Rectus Sheath Hematoma During Pregnancy - A Severe but Easily Overlooked Condition: A Case Report

Yi Hao Lin, Shing Tze Hsieh, Hsing Tse Yu, Tzu Hao Wang*

*Corresponding author for this work

Research output: Contribution to journalJournal Article peer-review

6 Scopus citations


Objective: Rectus sheath hematoma (RSH) of the abdominal wall is a severe condition caused by a tear in the inferior epigastric artery. Due to its relative rarity compared with other obstetric complications, the early recognition of RSH challenges the diagnostic acumen of obstetricians. We report a case of RSH that was initially suspected to be placenta percreta with bleeding into an extrauterine compartment. The differential diagnosis and management of this clinical condition are also discussed. Case Report: A 30-year-old woman, gravida 2 para 1, with a 31-week singleton pregnancy, complained of lower abdominal pain after a week of coughing. Abdominal ultrasonography identified a well-defined, hypoechoic mass with some internal echoes in the right lower quadrant of the abdomen. Doppler sonography detected vascularity with blood flowing around the mass but little within it. The patient underwent cesarean section and exploratory laparotomy because of unstable hemodynamics. After delivery of a 1,680 g male baby, surgical repair of the torn epigastric artery and ruptured rectus abdominis, and sufficient blood transfusion stabilized her condition. Conclusion: RSH should be included in the differential diagnosis of patients with abdominal pain during pregnancy. The key to diagnosis is to suspect that the pain originates from the abdominal wall.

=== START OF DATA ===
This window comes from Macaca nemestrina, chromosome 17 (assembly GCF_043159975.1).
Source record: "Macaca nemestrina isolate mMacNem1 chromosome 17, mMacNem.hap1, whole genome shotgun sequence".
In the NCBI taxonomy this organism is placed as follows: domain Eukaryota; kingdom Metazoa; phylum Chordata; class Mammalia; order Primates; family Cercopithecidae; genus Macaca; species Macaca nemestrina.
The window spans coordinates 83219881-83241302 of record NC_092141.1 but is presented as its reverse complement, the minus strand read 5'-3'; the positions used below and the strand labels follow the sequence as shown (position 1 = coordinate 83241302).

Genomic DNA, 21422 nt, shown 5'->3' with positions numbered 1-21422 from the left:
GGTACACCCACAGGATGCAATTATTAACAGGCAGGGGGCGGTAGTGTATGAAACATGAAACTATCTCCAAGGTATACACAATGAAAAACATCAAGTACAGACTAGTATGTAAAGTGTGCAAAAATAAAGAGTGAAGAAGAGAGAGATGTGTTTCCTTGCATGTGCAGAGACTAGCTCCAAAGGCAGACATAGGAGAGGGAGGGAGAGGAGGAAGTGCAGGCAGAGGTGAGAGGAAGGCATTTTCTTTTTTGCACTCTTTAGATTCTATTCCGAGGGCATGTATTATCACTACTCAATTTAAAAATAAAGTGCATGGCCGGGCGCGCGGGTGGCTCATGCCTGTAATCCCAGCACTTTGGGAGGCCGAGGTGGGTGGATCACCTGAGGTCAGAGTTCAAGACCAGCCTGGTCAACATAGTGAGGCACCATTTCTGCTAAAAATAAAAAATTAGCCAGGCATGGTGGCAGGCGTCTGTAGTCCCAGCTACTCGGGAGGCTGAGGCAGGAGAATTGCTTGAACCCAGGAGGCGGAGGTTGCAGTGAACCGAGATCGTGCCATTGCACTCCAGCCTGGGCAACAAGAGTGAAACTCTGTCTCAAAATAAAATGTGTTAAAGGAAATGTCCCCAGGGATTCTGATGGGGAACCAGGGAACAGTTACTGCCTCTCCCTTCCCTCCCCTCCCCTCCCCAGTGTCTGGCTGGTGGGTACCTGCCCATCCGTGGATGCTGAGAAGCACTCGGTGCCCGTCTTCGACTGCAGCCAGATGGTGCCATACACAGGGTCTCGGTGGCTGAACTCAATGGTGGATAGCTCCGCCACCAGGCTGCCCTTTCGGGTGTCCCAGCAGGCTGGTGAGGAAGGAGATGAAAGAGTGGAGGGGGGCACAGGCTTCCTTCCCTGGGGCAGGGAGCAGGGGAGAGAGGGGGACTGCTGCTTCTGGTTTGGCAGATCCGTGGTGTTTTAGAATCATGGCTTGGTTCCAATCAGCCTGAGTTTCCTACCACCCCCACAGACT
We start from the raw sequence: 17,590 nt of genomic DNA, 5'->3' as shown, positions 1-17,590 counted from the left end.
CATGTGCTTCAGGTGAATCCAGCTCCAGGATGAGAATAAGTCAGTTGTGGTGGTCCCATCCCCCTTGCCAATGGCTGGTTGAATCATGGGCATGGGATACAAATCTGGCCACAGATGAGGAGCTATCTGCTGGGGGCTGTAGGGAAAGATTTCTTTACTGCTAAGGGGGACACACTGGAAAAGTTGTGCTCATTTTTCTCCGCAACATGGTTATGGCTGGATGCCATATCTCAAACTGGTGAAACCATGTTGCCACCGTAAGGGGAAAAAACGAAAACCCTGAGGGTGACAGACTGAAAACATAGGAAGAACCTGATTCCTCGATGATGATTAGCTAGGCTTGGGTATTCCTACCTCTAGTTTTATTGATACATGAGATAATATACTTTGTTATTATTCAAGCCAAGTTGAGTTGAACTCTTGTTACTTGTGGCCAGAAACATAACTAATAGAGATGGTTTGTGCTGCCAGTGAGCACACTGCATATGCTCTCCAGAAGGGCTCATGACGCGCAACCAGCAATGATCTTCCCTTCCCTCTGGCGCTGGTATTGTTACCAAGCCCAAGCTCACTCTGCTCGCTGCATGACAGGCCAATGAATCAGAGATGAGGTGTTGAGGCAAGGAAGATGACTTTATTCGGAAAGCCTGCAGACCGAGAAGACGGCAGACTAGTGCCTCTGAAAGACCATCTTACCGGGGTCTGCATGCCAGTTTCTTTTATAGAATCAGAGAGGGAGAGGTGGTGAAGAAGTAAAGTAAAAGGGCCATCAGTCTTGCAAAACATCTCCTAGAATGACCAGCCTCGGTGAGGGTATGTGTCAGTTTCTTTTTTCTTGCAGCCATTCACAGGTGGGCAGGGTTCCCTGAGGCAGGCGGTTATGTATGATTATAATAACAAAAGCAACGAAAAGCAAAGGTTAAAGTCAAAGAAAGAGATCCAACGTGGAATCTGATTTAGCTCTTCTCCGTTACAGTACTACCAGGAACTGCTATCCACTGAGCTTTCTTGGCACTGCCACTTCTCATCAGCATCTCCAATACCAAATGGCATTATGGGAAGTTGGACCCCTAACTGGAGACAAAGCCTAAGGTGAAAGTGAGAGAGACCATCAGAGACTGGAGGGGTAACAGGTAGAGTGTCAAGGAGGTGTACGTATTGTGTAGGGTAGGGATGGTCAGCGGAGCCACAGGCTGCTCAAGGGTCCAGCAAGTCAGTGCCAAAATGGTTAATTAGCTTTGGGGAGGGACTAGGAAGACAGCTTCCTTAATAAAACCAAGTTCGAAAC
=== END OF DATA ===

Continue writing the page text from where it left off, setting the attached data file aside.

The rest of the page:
Original languageEnglish
Pages (from-to)168-171
Number of pages4
JournalTaiwanese Journal of Obstetrics and Gynecology
Issue number3
StatePublished - 09 2004
Externally publishedYes


  • pain of the abdominal wall
  • pregnancy
  • rectus sheath hematoma


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